3rd November 2014

Are you capturing enough value on your innovation?

Read an interesting article, “Capture more value” by Stefan Michel in the latest HBR issue (October 2014). The article talks about how companies while putting in efforts in value creation often lose focus on value capture, thus leaving money on the table. It describes 5 different innovation categories in value capture – Changing the price setting mechanism, changing the payer, changing the price carrier, and lastly changing the segment.

Value Capture

Most of us in the semiconductor industry would confess to be “techno snobbish “. Working at leading edge technologies and in the scaling race, we often miss out the salient point – customers want technology benefits and not technology per se. While we are steadily moving towards treating the hardware chips and systems as modes for creating value and not just solely numbers in nanometres, we have a long way to go in exploring various possible and often innovative ways on how we can optimally leverage the value we create. Value capture is sadly under prioritized.

Let me take a few examples on some varying stages of value capture in this industry…..

Capturing value by changing the price setting mechanism:
The idea is to set the price according to the product’s value or worth to the customer. Memory (DRAM and NAND Flash) pricing is a good example here.

Changing the price carrier:
Price carrier is what the seller is hanging the price tag on. Semiconductor IPs is a good example here. IP vendors have evolved their IP strategies from treating IPs as fillers for differentiating hardware sockets in a system towards ensuring that the IP works not just as an isolated unit but also in the complete system. It subsequently evolved towards IP plus services and then is moving towards offering the customer a complete IP (hardware, services, software) platform solution. The price tag has moved from the die space to differentiating value provided to the customer and then the complete valued package. Bundling and unbundling of various EDA licenses is another example where the EDA company is changing the price carrier.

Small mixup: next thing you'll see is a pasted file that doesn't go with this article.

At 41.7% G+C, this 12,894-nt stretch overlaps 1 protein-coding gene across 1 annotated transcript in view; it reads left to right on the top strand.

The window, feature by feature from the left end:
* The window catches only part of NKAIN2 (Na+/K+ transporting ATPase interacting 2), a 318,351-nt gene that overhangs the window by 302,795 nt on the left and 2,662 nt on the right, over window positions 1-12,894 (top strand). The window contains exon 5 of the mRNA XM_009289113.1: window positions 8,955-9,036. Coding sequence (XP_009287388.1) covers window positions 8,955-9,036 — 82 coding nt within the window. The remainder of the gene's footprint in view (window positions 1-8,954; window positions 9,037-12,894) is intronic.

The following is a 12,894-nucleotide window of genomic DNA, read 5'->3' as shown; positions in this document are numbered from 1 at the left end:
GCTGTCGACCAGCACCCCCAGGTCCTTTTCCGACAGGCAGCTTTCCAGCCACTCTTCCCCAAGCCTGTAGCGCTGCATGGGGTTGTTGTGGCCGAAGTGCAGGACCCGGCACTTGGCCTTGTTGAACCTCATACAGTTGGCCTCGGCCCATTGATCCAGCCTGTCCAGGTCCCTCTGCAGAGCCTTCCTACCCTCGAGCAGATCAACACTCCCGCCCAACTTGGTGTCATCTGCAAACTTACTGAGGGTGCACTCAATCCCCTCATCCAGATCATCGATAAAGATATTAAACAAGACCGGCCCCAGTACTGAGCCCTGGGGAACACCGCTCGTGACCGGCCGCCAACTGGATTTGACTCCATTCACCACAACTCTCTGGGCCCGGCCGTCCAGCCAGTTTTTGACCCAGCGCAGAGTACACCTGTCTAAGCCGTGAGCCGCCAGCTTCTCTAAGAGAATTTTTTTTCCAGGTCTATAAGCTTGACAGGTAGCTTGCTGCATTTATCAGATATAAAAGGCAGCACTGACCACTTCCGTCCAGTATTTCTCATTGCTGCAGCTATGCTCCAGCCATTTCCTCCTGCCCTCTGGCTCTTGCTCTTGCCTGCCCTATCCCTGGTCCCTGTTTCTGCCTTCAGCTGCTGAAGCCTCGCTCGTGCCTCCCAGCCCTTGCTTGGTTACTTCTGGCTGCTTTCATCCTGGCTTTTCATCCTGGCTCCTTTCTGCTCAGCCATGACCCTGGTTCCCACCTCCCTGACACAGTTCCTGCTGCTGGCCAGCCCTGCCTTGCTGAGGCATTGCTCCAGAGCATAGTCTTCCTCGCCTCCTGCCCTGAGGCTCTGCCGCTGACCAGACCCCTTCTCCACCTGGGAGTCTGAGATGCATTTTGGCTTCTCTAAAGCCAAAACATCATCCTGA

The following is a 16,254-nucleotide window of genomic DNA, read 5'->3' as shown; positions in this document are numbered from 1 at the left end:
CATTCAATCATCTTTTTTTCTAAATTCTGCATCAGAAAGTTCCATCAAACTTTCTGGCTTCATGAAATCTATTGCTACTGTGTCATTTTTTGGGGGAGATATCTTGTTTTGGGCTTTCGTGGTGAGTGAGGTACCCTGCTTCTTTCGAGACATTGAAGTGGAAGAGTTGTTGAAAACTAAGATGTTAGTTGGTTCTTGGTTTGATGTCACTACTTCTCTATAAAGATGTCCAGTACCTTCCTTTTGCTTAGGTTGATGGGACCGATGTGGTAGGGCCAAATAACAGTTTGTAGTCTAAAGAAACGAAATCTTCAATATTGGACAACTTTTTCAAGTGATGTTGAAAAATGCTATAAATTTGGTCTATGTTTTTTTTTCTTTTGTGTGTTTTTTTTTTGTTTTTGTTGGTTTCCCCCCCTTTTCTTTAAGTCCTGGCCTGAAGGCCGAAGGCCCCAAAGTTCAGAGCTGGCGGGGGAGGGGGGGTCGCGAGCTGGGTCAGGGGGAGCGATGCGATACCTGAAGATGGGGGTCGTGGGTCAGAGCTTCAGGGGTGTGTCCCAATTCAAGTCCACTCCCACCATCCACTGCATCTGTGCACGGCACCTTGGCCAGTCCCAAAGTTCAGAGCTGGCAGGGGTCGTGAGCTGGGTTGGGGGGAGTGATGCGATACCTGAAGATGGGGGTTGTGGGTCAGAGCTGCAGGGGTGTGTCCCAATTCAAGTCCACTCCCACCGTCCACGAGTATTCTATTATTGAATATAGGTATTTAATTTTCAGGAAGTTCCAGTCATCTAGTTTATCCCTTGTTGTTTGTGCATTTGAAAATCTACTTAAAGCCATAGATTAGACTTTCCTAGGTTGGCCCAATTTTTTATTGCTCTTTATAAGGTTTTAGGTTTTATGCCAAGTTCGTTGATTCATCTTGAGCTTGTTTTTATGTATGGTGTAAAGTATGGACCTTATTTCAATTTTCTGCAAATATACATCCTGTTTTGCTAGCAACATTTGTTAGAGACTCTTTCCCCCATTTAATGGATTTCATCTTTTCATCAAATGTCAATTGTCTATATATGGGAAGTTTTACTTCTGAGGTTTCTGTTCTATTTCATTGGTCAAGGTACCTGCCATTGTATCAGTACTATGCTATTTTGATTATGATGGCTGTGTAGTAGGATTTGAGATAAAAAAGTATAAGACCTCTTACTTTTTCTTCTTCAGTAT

Changing the payer:
It may not always be the case that it is only the consumer of the product/offering who pays for the value he receives. Like in some media where content is offered free to the public, the costs are shared by the advertisers. An example I see here is that of Qualcomm’s push to the China fabless design houses to design using its cores. Am not sure of the veracity of this but understand that in China, Qualcomm recovers its IP royalty not from the design houses there but from the system houses which use the design solution (with the Qualcomm core) from these local design houses.

One of the potential big biz for us is in the Internet of Things….. and it is especially in this space that the semiconductor industry needs to think hard and differently from its traditional value innovation and capture strategy - if it doesn’t want to be left out with just a fraction of the pie. I will do a separate post on this shortly.

Do you see other examples of value capture in your industry? What is your opinion on this? Would be keen to hear your ideas and perspective on this.

This entry was posted on Monday, November 3rd, 2014 at 6:28 pm and is filed under Semiconductor, EDA, Business, Hardware, Management & Strategy. You can follow any responses to this entry through the RSS 2.0 feed. You can leave a response, or trackback from your own site.

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